SUPPORTING physicians to practise rurally is complex and should be part of a multifaceted strategy to provide more health care in the bush, according to the authors of a Supplement and accompanying editorial published by the Medical Journal of Australia today.
Building a sustainable rural workforce is a four-chapter Supplement focusing on physicians who work in regional towns and cities and provide outreach and services to smaller communities.
The first chapter – “Characterising Australia’s rural specialist physician workforce: the
professional profile and professional satisfaction of junior doctors and
consultants” – by Associate Professor Matthew McGrail, Head of Regional Training Hub Research at The University of Queensland Rural Clinical School, and colleagues, reports that physicians who choose to remain rural have similarly high rates of professional satisfaction to their urban colleagues.
The second chapter – “General physicians and paediatricians in rural Australia: the social
construction of professional identity” – by Associate Professor Peter Hill, from The University of Queensland’s School of Public Health, and colleagues, describes the “detrimental effects of rigid accreditation processes and the role of a pervasive culture of undermining of rural practice and generalism, rather than them being valued within college structures and by health service employers”.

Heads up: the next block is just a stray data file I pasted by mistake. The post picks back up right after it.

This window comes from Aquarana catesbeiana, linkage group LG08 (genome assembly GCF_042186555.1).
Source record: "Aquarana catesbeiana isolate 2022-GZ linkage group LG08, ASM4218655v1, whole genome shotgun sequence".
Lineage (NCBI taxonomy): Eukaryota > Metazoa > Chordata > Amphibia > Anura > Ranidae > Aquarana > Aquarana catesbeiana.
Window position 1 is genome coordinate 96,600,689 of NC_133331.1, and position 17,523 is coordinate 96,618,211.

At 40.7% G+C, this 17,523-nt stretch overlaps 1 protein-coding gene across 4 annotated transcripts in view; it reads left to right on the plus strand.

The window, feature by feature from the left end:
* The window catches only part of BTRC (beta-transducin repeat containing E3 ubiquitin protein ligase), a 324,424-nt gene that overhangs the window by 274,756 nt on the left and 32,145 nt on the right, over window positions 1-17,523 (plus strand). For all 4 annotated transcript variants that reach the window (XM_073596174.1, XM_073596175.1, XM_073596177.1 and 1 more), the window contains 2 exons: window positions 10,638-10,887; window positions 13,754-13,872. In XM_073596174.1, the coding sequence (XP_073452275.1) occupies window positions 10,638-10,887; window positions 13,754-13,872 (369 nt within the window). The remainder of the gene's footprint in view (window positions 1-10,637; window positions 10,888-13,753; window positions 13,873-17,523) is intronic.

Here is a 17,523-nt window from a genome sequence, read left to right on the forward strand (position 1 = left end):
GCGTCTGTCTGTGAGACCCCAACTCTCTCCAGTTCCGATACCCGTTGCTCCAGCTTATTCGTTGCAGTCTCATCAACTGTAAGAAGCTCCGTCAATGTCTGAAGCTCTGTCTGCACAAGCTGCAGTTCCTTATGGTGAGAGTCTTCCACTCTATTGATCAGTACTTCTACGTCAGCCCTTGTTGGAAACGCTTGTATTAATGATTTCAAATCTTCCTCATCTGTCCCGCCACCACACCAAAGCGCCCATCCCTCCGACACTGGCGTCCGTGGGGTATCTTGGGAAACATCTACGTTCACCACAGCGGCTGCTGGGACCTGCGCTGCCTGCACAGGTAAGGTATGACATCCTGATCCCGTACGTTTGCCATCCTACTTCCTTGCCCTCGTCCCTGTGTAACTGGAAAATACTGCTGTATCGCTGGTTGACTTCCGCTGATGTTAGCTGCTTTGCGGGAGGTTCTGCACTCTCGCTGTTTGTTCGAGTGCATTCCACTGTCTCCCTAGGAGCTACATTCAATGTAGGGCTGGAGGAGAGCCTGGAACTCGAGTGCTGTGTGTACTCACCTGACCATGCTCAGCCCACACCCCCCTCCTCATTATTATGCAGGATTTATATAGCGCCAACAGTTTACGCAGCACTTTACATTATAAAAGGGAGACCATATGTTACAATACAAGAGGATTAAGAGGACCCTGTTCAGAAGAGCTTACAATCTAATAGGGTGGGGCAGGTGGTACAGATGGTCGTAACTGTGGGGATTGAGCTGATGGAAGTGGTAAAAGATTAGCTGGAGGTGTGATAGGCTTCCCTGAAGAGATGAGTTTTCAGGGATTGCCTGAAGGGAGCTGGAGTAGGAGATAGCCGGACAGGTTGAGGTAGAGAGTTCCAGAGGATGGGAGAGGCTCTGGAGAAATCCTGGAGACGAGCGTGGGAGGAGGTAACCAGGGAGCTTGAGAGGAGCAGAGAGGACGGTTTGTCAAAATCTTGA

The third chapter – “Sustainable rural physician training: leadership in a fragile environment” – by Associate Professor Linda Selvey, from The University of Queensland’s School of Public Health, and colleagues, discusses the importance of the fundamental role of leadership in showcasing and championing positive rural practice.
The fourth chapter – “Principles to guide training and professional support for a sustainable rural specialist physician workforce” – by Dr Remo Ostini, an Adjunct Senior Research Fellow at UQ Rural Clinical School, and colleagues, outlines eight foundational principles that should be used to guide policy.
In an accompanying editorial in the MJA itself, Professor Jennifer May, Director of the Department of Rural Health at the University of Newcastle, and Professor Anthony Scott, a Professorial Fellow at the Melbourne Institute, wrote that the realities of “professional isolation and poor support networks” were common themes throughout the Supplement.
“Clear short-term policy solutions do not exist, and long-term solutions rely on fundamental changes to the way doctors are recruited, trained and supported, which require a high level of coordination between the many stakeholders involved in medical training,” May and Scott wrote.
“The doubling of medical graduates in the early 2000s has not solved rural maldistribution of the medical workforce.
“Physicians, like GPs, work alongside other health professionals and providers who should together be more integrated into rural models of care,” they wrote.
“Ensuring that rural patients in need receive an appropriate range of health care will require a number of broad solutions and innovations based on a clear understanding of population need and a more effective distribution of human and other resources,” May and Scott concluded.
“Rural physicians are important travellers on this road ahead and, with support and a clear path, many more will reach the destination.”
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